I’m convinced that this is one of those moments of transition and rebirth. The status quo has been upended whether we like it or not. The only choice forward is to embrace the invitation to what’s next, to unleash our energy, imaginations, and creativity for the new birth. Rather than seeing this new normal as something to be lamented, something that we could never have seen coming and could never have prepared for, it just might be a gift, that moment that every other moment of ministry has been preparing us for.

I’ve always believed that was the case in my succession of calls in now 33 years of parish ministry. As I’ve embraced and lived into a new call in a new location with new people, new challenges, and new opportunities, what came before had prepared me for what’s next in ways that I could never have imagined or predicted.

If all this sounds a little too positive and perky for where you are today, I’ll own that. The truth is that some days I feel full of creative energy, ready to go out and meet this thing head on. And other days I feel exhausted and stuck. Still, I’ve found that a reframe to embrace this moment as gift is helping me move forward.

An aside. To embrace something new all alone is, of course, exhausting. When we all went under lockdown in March, there was a tremendous burst of creativity, imagination, and energy by clergy of all stripes. We were suddenly faced with having to figure things out with a blank piece of paper in front of us. We got by for a few weeks on adrenaline. I don’t think many of us expected that six months later, we’d still be operating under what we thought were very temporary conditions. That initial burst of energy has not been sustainable.

So, we’re learning all over again to let others share some of that burden and be part of the creative, imaginative process that will take us into the future. I have found an unexpected group of folks who love to talk about what’s next and what it might look like. For me, it’s not the actual office-holders of the church, though the leaders have been wonderfully supportive. We have a Sunday morning Zoom conversation that over time has decreased to about a dozen regular folks. The conversation is ostensibly supposed to be about their Sunday morning worship experience, but for the past couple of months it inevitably turns to matters of church and ministry and what the future might be like. They have become people who I can bounce ideas off of, folks who are trustworthy, supportive, positive, and have a playful spirit of creativity and imagination.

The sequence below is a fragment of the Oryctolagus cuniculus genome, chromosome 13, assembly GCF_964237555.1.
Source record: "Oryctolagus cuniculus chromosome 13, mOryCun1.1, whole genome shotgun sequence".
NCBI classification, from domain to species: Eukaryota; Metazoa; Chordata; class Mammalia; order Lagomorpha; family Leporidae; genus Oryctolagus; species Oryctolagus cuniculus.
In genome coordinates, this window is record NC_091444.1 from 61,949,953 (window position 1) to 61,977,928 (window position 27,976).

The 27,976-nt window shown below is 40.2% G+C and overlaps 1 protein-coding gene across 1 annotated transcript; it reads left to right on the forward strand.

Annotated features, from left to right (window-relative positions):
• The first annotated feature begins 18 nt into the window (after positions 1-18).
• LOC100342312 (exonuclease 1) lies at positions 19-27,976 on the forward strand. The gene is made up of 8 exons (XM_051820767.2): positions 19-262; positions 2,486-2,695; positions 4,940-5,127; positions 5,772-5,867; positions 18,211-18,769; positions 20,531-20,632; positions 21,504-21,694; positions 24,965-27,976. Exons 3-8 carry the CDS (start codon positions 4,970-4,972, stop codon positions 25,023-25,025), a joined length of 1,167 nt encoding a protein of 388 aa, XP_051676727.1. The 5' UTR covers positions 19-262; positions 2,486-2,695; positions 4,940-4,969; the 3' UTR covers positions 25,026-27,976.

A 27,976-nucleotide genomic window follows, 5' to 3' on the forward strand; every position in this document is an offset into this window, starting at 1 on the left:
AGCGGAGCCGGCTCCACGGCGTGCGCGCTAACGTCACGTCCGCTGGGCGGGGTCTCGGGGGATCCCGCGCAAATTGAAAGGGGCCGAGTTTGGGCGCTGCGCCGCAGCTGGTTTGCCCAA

None of us have the experience to know what to do in a pandemic or in the post-pandemic future. But that doesn’t mean we don’t have what we need to carry us through. Maybe Wendell Berry said it best: “What we need is here.”

“To Think in a New Way”

One of the challenges of being a church leader in this time of pandemic is the constant change and uncertainty. Nagging at us are the questions about how permanent or temporary these changes will be and whether what we think is temporary will become permanent. This morning I was reading an entry from my journal, dated March 17. “On Saturday, we made the decision to close the church to in-person worship for the next 4 weeks.” Remember those days?

The near constant decision-making and uncertainty is a big part of what makes these times difficult and exhausting. We’re always trying to figure out something new. In our Zoom Sunday conversation yesterday, a few of our parishioners started talking about the importance of innovation and creativity. And it reminded me of a fascinating article in the July 20 issue of The New Yorker magazine. The article by staff writer Lawrence Wright is based on a series of interviews Wright conducted with Gianna Pomata, a retired professor at the Institute of the History of Medicine at Johns Hopkins University. Pomata points out that throughout history, pandemics have brought fundamental changes in society – economically, socially, culturally. Black Death marks the end of the Middle Ages; what came next was the Renaissance.  Towards the end of the Black Death in Italy, a middle class began to form when peasants – for reasons of safety – fled the feudal estates and found freedom when they entered the city walls of several city-states. Many of the peasants became artisans and merchants. That transition also fostered a fundamental change in the practice of medicine. Prior to the plague, medicine was an abstract discipline based on the study of ancient Greek and Roman practices, influenced also by astrology. After the pandemic, it began to be based on empirical evidence.